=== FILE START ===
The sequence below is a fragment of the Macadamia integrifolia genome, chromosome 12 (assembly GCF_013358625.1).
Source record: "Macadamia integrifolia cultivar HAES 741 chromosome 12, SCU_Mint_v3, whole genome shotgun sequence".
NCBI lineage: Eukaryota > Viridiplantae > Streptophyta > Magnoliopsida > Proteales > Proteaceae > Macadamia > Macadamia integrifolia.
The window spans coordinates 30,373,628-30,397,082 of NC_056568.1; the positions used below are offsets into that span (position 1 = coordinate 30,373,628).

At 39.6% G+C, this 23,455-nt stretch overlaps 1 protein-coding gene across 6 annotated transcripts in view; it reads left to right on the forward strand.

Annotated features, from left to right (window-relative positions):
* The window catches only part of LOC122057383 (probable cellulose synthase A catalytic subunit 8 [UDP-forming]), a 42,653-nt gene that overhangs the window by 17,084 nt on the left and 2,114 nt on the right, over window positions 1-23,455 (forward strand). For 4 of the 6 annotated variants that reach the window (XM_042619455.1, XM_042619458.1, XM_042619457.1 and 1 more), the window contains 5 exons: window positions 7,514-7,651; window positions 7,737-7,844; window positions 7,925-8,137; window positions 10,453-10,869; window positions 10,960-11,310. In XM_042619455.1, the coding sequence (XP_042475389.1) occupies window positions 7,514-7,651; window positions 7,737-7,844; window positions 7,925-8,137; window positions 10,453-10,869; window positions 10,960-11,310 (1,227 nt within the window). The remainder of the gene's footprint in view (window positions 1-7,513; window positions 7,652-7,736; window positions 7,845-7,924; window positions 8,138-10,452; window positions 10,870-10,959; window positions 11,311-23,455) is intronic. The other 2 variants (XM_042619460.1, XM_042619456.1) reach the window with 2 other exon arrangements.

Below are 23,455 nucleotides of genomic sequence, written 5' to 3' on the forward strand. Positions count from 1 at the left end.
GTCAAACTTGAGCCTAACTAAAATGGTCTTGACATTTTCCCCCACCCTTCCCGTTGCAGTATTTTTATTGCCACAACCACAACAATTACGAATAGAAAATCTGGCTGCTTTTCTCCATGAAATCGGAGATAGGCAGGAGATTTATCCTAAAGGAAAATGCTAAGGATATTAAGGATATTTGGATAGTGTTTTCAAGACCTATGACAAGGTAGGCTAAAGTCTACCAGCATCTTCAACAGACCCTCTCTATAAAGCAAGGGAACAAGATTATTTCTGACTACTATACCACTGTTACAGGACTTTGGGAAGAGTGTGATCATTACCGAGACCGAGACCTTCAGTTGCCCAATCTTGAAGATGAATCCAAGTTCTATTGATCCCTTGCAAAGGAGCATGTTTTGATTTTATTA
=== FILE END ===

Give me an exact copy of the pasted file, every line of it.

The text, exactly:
The sequence below is a fragment of the Macadamia integrifolia genome, chromosome 12 (assembly GCF_013358625.1).
Source record: "Macadamia integrifolia cultivar HAES 741 chromosome 12, SCU_Mint_v3, whole genome shotgun sequence".
NCBI lineage: Eukaryota > Viridiplantae > Streptophyta > Magnoliopsida > Proteales > Proteaceae > Macadamia > Macadamia integrifolia.
The window spans coordinates 30,373,628-30,397,082 of NC_056568.1; the positions used below are offsets into that span (position 1 = coordinate 30,373,628).

At 39.6% G+C, this 23,455-nt stretch overlaps 1 protein-coding gene across 6 annotated transcripts in view; it reads left to right on the forward strand.

Annotated features, from left to right (window-relative positions):
* The window catches only part of LOC122057383 (probable cellulose synthase A catalytic subunit 8 [UDP-forming]), a 42,653-nt gene that overhangs the window by 17,084 nt on the left and 2,114 nt on the right, over window positions 1-23,455 (forward strand). For 4 of the 6 annotated variants that reach the window (XM_042619455.1, XM_042619458.1, XM_042619457.1 and 1 more), the window contains 5 exons: window positions 7,514-7,651; window positions 7,737-7,844; window positions 7,925-8,137; window positions 10,453-10,869; window positions 10,960-11,310. In XM_042619455.1, the coding sequence (XP_042475389.1) occupies window positions 7,514-7,651; window positions 7,737-7,844; window positions 7,925-8,137; window positions 10,453-10,869; window positions 10,960-11,310 (1,227 nt within the window). The remainder of the gene's footprint in view (window positions 1-7,513; window positions 7,652-7,736; window positions 7,845-7,924; window positions 8,138-10,452; window positions 10,870-10,959; window positions 11,311-23,455) is intronic. The other 2 variants (XM_042619460.1, XM_042619456.1) reach the window with 2 other exon arrangements.

Below are 23,455 nucleotides of genomic sequence, written 5' to 3' on the forward strand. Positions count from 1 at the left end.
GTCAAACTTGAGCCTAACTAAAATGGTCTTGACATTTTCCCCCACCCTTCCCGTTGCAGTATTTTTATTGCCACAACCACAACAATTACGAATAGAAAATCTGGCTGCTTTTCTCCATGAAATCGGAGATAGGCAGGAGATTTATCCTAAAGGAAAATGCTAAGGATATTAAGGATATTTGGATAGTGTTTTCAAGACCTATGACAAGGTAGGCTAAAGTCTACCAGCATCTTCAACAGACCCTCTCTATAAAGCAAGGGAACAAGATTATTTCTGACTACTATACCACTGTTACAGGACTTTGGGAAGAGTGTGATCATTACCGAGACCGAGACCTTCAGTTGCCCAATCTTGAAGATGAATCCAAGTTCTATTGATCCCTTGCAAAGGAGCATGTTTTGATTTTATTA